How to Deal With Equine Obesity
Weight loss for horses and ponies can be difficult, with a number of factors making it a challenging task. Restricting the feed intake of an animal that spends most of its time eating can lead to colic and gastric ulcers; the key to success is a balance of feed intake with calorie restriction.
For this blog, we are going to give you some tips to help avoid equine obesity.
Tips to Avoid Equine Obesity
Weighing Your Horse
Regularly checking your horse’s body weight helps you to keep an eye on their waistline and allows you to address any issues sooner rather than later.
Combine weigh taping with body condition scoring which helps to determine your horse’s ideal condition. If you cannot easily feel your horse’s ribs, they are overweight.
Weigh Your Horse Feed
It can be easy for feeding portions to creep up without you noticing, especially when feed is distributed in scoops.
Not all horse feeds are equal in weight, so it is crucial to know how much your scoop holds.
Knowing how much you feed your horse, including forage, means you can start a dieting regime that does not instantly change their feed amount. For dieting horses and ponies, you will need to gradually restrict their intake to 1.5% of their current body weight.
Avoid Extras In Your Horse Feed
If you are the owner of an overweight horse or pony, you will need to assess whether they need extra little bits of mix and cubes in their feed.
These extras provide a number of calories, whereas it could be far better to provide something that has a longer chewing time, to help with behavioural and digestive health.
One of the additional issues of adding sprinkles of mix or cubes is your horse will be missing out on vital vitamins and minerals. An alternative that would make your horse’s feed more appealing would be a feed balancer.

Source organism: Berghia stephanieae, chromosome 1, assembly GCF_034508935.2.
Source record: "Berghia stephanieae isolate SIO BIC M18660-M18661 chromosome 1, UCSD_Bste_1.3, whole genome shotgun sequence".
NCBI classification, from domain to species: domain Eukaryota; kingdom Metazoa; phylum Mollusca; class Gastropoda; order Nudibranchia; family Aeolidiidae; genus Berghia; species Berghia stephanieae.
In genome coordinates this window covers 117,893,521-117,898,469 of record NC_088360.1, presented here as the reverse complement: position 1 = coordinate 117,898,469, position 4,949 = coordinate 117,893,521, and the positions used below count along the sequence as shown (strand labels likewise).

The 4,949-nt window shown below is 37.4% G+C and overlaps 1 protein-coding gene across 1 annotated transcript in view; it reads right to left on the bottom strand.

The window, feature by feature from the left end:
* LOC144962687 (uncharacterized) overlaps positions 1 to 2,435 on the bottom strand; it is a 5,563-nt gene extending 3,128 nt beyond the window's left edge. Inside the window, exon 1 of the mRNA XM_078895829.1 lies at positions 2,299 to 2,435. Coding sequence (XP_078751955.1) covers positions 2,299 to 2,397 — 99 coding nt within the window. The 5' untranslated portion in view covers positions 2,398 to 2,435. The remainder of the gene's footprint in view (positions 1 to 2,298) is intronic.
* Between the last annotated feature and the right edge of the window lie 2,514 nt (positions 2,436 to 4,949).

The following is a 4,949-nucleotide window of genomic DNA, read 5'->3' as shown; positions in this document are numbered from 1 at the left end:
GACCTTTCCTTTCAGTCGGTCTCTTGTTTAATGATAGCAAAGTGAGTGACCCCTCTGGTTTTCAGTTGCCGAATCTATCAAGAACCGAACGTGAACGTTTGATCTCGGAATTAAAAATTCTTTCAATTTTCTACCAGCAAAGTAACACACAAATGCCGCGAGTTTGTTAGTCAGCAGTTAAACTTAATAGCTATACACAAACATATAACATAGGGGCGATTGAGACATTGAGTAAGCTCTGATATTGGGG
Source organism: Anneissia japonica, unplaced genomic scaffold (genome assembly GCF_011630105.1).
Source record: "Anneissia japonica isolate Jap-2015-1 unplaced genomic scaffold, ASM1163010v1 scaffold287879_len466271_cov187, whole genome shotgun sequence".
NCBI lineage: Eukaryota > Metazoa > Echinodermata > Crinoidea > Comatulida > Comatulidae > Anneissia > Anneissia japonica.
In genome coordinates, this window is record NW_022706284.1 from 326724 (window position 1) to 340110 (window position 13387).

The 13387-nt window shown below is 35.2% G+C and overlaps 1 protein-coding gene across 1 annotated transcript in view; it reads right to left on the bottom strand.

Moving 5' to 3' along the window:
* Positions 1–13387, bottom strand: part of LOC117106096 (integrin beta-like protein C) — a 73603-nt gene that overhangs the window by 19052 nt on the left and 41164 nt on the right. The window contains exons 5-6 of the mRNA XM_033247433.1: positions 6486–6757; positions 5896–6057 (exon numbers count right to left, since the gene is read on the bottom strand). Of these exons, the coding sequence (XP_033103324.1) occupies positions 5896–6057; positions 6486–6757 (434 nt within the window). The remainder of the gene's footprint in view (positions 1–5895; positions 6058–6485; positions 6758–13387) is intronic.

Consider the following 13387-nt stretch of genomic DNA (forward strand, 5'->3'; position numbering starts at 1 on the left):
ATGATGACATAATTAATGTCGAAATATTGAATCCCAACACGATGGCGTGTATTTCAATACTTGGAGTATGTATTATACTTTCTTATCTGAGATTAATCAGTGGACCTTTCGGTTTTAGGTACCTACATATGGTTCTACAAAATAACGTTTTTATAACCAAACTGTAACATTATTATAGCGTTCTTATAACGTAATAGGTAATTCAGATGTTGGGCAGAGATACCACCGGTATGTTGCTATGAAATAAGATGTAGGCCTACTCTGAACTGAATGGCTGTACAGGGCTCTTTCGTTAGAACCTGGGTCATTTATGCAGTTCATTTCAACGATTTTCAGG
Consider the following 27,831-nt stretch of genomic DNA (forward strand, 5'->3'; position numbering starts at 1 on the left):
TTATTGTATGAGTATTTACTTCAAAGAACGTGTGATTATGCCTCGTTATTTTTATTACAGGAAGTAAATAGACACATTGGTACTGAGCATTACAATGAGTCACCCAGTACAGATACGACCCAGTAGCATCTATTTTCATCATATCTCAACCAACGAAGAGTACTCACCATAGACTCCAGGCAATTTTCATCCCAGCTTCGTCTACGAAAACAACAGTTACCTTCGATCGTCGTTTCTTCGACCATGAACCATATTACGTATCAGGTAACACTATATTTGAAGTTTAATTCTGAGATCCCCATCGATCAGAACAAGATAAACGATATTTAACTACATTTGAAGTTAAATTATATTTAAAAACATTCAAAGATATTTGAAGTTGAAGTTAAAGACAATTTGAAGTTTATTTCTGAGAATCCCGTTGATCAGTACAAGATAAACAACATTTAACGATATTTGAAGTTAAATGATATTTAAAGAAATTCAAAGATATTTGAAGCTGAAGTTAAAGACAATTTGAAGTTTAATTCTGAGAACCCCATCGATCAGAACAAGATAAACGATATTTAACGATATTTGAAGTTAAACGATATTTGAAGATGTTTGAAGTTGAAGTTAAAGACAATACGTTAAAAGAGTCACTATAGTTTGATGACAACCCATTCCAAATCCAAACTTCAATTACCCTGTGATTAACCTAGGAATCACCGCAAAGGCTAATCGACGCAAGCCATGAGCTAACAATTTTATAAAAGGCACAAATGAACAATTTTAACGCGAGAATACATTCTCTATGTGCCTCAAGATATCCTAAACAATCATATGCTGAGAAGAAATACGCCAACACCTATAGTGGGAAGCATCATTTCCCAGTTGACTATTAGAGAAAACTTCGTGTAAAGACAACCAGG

Think About Forage
In some instances, haylage provides too many calories and if your yard provides it as the sole forage source you need to consider an alternative. One option could be replacing some of the haylage with a lower-calorie fibre source as a high-quality oat or barley straw.
Keep Your Horse Occupied
Restricting your horse feed means they will be spending time without anything to eat, so you will keep them occupied too. Ideally, this needs to be kept to a minimum which means using a low-calorie feed when possible plus trying to increase the amount of time your horse takes to consume its feed.
For hay and haylage, you can feed them in small holed hay nets and if using a chopped fibre feed use a large rubber bucket and put a football on top so that your horse needs to manipulate to get to the feed.
The physical form of the feed that you choose can significantly affect how long your horse takes to eat it and the amount of chewing required. Mixes and cubes are eaten at a much faster rate than short-chop, fibre-based feeds or long-stem forages.
Maximise the amount of fibre in your horse’s diet in a form that requires more chewing will help to keep them occupied longer.
If your horse needs to be kept off the grass, allow access to a companion too.
Get in Touch with Any Questions
If you have any questions about equine obesity, please do not hesitate to contact PH Winterton today. Our team of specialists will offer advice where possible.